Rather than blathering on in my usual fashion, I thought I'd answer some of the e-mails I've received. Keep in mind that the following is one man's opinion, and that others might disagree.
Q. Do editors look at sample materials and other goodies on aspiring authors' Websites? In other words, do Websites help attract publishers' attention?
A. Most serious writers these days do have websites, usually in the form of johndoe.com or marysmith.com. The only way to get to most of these Websites is to type the URL into your browser, or to click on a link that you've seen somewhere.
I do have a look at a writer's Website when I've seen or heard about materials I might be interested in. I like to see what they've done and who they are. It helps me get a sense of how good they will be at promoting their work if/when it's published. I like to see what the person looks like, too, as a photogenic author is always going to have an easier time of it in the publicity arena.
I tend to be most impressed by Websites that are more modest and content-driven, rather than Hollywood-style treatments of the writer and his/her work, full of superlatives and exclamation points. Of course, good reviews mean a lot, and seeing them is helpful; but there can be certainly be too much of a good thing.
The key thing is - I make the effort only when I'm already pretty interested. The fact that someone doesn't have a Website wouldn't dissuade me from requesting a full manuscript. However, I do think it's good for all published writers to have an online presence as a way of building community around their work.
I also like Websites that reach out and provide something to the reader, rather than Websites that act solely as vanity pieces. Some authors' Websites provide links to other cool sites (including this one, I have been pleased to notice) and other matters of interest. I like that because the inclusion of these materials shows the author's understanding that building a community requires two-way communication, rather than a "me, me, me" approach.
Q. What do you think about the situation in corporate publishing today, with the huge advances to a relatively small number of writers?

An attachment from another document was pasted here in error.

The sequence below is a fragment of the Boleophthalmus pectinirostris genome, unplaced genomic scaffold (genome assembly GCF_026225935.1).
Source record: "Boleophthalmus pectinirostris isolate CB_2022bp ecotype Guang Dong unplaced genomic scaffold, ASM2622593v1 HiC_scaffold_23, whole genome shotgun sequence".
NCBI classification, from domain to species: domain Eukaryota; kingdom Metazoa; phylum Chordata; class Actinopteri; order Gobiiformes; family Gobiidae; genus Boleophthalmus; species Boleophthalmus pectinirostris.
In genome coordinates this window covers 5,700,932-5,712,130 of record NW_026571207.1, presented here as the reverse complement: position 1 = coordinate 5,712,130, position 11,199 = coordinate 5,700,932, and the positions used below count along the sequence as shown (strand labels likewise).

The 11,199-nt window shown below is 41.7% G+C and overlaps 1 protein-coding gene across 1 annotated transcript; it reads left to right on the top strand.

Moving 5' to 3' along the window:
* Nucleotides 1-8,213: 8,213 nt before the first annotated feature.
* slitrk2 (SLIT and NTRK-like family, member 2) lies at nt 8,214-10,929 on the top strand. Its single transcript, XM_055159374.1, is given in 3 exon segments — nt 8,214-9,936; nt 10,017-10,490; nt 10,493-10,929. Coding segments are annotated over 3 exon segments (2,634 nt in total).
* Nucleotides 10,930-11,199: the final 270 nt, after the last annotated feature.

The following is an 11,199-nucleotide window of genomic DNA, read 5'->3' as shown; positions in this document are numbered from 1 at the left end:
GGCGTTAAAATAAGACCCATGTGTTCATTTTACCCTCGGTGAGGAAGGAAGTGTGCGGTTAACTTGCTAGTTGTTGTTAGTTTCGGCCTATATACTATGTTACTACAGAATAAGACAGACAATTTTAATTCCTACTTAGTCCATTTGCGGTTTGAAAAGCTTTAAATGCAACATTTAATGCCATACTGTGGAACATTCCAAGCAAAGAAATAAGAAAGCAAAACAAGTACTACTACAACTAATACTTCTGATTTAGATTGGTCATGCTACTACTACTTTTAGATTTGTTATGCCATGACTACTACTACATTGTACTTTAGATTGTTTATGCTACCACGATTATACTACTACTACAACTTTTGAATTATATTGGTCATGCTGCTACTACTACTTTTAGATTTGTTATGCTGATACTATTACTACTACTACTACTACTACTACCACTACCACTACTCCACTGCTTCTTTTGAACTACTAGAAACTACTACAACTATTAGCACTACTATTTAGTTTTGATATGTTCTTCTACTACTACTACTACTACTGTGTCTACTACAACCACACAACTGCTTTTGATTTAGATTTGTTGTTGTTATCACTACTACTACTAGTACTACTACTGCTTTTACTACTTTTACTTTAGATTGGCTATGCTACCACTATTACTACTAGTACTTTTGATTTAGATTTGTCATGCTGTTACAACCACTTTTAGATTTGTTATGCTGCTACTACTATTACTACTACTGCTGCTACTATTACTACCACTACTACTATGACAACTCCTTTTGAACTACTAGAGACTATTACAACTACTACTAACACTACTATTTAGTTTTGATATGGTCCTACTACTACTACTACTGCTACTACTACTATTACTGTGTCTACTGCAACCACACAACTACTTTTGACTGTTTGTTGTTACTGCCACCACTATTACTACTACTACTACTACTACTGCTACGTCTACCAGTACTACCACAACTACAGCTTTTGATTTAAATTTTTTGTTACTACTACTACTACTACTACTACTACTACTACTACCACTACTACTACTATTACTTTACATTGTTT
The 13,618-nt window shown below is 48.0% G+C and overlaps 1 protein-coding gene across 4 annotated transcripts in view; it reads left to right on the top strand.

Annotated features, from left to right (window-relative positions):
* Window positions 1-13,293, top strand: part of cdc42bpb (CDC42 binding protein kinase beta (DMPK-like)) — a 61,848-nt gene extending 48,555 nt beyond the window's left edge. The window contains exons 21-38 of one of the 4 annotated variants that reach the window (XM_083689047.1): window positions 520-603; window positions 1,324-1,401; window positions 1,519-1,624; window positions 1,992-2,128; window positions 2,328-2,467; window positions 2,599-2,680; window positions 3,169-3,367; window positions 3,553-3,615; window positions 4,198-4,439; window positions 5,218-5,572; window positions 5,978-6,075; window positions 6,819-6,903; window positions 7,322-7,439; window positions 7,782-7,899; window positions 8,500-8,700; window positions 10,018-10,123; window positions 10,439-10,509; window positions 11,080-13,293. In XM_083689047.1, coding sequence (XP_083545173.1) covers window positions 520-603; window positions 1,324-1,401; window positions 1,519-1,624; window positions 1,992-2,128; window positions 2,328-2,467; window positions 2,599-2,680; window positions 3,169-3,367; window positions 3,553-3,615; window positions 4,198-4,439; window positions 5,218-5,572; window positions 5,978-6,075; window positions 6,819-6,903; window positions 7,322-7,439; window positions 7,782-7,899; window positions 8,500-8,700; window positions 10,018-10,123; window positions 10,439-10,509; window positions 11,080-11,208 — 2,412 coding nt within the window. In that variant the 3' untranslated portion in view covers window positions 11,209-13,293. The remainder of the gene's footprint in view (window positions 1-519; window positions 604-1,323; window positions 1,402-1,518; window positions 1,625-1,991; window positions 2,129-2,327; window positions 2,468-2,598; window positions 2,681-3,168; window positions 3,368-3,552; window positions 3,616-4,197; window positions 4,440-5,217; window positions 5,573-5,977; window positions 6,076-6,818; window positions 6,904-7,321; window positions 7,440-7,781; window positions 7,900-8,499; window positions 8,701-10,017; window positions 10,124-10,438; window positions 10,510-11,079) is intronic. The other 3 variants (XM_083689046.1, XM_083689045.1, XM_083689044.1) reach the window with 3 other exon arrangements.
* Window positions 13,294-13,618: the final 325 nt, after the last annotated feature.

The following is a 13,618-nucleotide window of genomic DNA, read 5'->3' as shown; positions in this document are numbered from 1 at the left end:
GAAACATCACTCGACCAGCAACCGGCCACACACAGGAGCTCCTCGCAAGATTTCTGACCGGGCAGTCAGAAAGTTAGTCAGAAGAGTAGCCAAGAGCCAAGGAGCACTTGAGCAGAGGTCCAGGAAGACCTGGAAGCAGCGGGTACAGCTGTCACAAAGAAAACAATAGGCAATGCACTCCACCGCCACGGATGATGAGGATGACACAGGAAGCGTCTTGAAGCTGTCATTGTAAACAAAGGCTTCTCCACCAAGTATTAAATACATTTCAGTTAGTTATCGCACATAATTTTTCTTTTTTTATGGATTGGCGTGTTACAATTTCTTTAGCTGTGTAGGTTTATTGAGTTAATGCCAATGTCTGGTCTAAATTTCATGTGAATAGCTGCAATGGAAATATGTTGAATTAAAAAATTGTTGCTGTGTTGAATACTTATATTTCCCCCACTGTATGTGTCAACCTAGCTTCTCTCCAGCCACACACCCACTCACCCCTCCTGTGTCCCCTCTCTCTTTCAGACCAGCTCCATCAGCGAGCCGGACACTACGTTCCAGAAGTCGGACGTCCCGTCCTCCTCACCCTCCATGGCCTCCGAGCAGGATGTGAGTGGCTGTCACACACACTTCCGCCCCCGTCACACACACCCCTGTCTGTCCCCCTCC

A. This system is problematic to say the least, and it's created (as well as being the result of) a whole sub-industry in agents. I know many editors who love working with agents, and I have worked with some very good ones in the past. The problem is that an agent is in essence a middleman/woman who needs to sell books at high prices in order to pay the rent and earn a living.
The current system pretty much ensures that people who don't have a connection won't get contracts. Good agents are very effective at sniffing out people whom they can sell to publishers. (They sell authors as much as they sell their work.) Particularly appealing are people who already have a name somewhere else and those with built-in networks of Ivy League connections. (A Harvard or Yale grad is going to get a contract much faster than an Oklahoma State University grad. Have a look at the New York Times book review sometime, and notice how many of the books are written by--and reviewed by--Ivy Leaguers. That can't be a coincidence, can it?)
On the positive side, agents do help to separate the wheat from the chaff, to prescreen authors for publishers. That is a valuable role. Because their fortunes rise and fall on placing books for high prices, they're often unwilling to take on writers who can't guarantee sales of 20,000 books right from the get-go. And they often (though not always) are reluctant to try to place books with smaller presses or independent houses, because such places don't play the huge-advance game. This, unfortunately, limits the playing field for a lot of first-time writers, who see their options decreased in terms of publication.
Certainly a company that's paid a huge advance is further incentivized (ugh, hate that word) to support the book with tours, publicity, and so forth. That does work to the book's advantage, but not even the biggest marketing budget in the world can help a book that turns out to be a dog. I can think of a few such books in recent memory, some of them in the mystery genre.
Another positive side is the fact that huge advances keep the number of titles published down. From a publisher's perspective, this is a good thing. There are way too many new titles competing for attention. Fewer titles might give the reading public less choice--and therefore make readers pay more attention to the fewer titles each season. Of course, this doesn't help writers who are trying hard to get published.
On balance, I think huge advances do much more harm than good. An author whose works doesn't sell shouldn't get to keep his/her advance, and yet most of them do. For many years this industry was based on an investment model. In essence, the writer wrote a book (i.e., invested time/money in writing the work) and the publisher invested time/money in producing the book and making it available to the public. When the book was successful, both parties shared in the success. When the book wasn't successful, both parties shared in the failure. With huge advances, the publisher takes all the risk. It isn't fair.
Q. Are you Ruth Cavin?
A. No, I am not. I'm a man.